And then the magic really happened. There are no words I can conjure that will adequately describe the sensation -- it was a feeling and a sensation that is beyond language. The recollection makes me appreciate that these ever-so-brief instances like these are the reasons I do what I do. In short, it was Transcendant.
What happened was this:
As I mentioned, I saw these first few stones. I made some images but I was missing something. I continued to walk in the direction I had originally been headed -- to the West. While I began to see more appealing compositions, I also realized I seeing fewer and fewer stones. Then I remembered that not too far behind me in the opposite direction, to the East, was a section of the beach that was like a small rock field. So I turned back and headed there. As I got closer, I knew it was on the right course. I began to photograph some more.
Then I felt the presence. It was as if I was being watched. I looked at the ocean. And it seemed like the ocean was looking back. A low spreading wave washed up next to but not on my feet. It was exactly as if the wave were a brush stroke, and a collaborator was saying “How about this?” And what remained was a beautiful image. Another wave, another brush stroke came up a few feet further and it said “Over here!” It was like a duet. Some of what was on the sand assumed the texture of the cave paintings at Lascaux. Others were sheer abstraction. Whatever, it was magic.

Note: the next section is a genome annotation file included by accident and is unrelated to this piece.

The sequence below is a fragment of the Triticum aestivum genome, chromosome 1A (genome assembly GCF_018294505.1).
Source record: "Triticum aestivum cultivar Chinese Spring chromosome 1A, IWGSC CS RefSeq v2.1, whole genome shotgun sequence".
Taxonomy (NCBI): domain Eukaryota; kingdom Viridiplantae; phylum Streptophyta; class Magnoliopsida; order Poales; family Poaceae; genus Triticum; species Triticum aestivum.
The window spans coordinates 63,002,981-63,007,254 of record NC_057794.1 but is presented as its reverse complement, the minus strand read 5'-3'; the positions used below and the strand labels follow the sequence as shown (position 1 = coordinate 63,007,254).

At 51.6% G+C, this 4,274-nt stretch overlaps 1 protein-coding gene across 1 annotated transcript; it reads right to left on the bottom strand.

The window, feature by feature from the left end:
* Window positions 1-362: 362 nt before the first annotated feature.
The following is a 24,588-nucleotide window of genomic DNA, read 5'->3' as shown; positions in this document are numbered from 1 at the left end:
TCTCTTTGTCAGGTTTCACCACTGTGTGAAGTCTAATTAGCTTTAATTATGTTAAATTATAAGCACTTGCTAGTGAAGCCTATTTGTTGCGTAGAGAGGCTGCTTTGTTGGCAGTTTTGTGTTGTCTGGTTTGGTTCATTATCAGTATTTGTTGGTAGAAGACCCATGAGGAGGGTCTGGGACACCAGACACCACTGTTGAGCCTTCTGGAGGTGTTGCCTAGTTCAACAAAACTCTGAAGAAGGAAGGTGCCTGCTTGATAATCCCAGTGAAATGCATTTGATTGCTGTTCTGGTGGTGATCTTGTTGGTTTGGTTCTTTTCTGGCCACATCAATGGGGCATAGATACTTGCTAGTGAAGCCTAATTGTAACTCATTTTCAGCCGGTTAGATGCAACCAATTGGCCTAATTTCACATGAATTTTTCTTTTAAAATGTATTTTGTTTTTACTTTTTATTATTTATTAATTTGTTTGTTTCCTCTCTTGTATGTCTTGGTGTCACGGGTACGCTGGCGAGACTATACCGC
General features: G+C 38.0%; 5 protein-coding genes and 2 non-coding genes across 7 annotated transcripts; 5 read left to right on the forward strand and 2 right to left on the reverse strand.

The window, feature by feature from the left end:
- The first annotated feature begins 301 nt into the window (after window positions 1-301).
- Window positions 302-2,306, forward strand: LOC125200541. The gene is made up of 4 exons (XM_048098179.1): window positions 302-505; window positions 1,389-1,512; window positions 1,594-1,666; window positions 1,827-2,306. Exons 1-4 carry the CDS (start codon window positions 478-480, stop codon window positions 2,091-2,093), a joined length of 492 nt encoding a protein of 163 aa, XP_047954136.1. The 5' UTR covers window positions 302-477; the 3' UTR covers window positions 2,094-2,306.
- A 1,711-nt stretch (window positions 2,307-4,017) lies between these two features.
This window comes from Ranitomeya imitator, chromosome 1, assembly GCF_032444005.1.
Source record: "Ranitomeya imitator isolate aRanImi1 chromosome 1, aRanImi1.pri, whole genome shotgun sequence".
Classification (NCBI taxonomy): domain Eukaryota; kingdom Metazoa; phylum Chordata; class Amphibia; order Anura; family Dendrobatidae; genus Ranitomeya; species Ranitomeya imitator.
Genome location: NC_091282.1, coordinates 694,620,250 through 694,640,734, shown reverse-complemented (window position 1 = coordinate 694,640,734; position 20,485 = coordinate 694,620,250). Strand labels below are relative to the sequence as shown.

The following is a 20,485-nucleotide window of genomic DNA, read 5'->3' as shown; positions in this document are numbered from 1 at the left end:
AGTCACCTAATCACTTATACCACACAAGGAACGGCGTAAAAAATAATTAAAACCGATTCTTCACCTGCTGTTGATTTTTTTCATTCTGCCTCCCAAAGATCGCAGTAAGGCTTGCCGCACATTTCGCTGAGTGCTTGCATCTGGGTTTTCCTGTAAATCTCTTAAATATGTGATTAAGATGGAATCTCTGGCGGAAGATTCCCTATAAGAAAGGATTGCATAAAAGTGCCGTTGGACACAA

While I felt the sensation, and was laughing aloud at the time, I also was concentrating intently in participation and on getting the work done. And that’s the way it had to be --- had I stopped to “think,” I sense that the dance would all have evaporated like vapor. It is only with retrospection that more waves, this time of emotion, wash over me and I realize what a revelational experience it was.
Almost as confirmation of this, later when I was importing the images into the computer, I realized just how much more was going on than I realized at the time. There were things there that I had not seen, that I had missed entirely. This is not the first time that has happened. It is these things that make you realize the channel that is coming through you. That there is always this participation and collaboration. I once heard Roseanne Cash describe songwriting in a similar way -- a composer doesn’t write the songs. The songs are there and a composer is pulling them out of the ether.
When I got the images onto my computer screen this is what I saw: in addition to the rocks, and the shadows of the waves, in some images there were faces, and in others hands grasping and holding the stones. They were like ghosts, distorted through the warp of time and space. I had not seen any of this while I was there at the beach. Indeed, at the computer I didn’t really see these ghosts until I rotated the image. It was a head-shaking mystery.
A few hours later, I pulled onto the road to head back to Connecticut. I got the Overlook on Montauk Highway where I rarely stop because I have done so on countless other occasions. But I had to pull over into the parking lot for a minute because a beautiful sunset was about to occur (I hadn’t even realized the time). I got out of my car. And fortunately I turned around. The full moon was rising in the East. So, using my cellphone I made a quick panorama photograph -- Moonrise in the East/Sunset in the West. It was an exceptionally beautiful sky. Then I drove on.
I learned a few hours later that at about that time, terrorists in Belgium were setting off their bombs. And I thought of that panoramic photo, those scenes from outer space in INTERSTELLAR, and the rocks in the wake of Einstein’s Beach. I couldn’t help but wonder “Why?”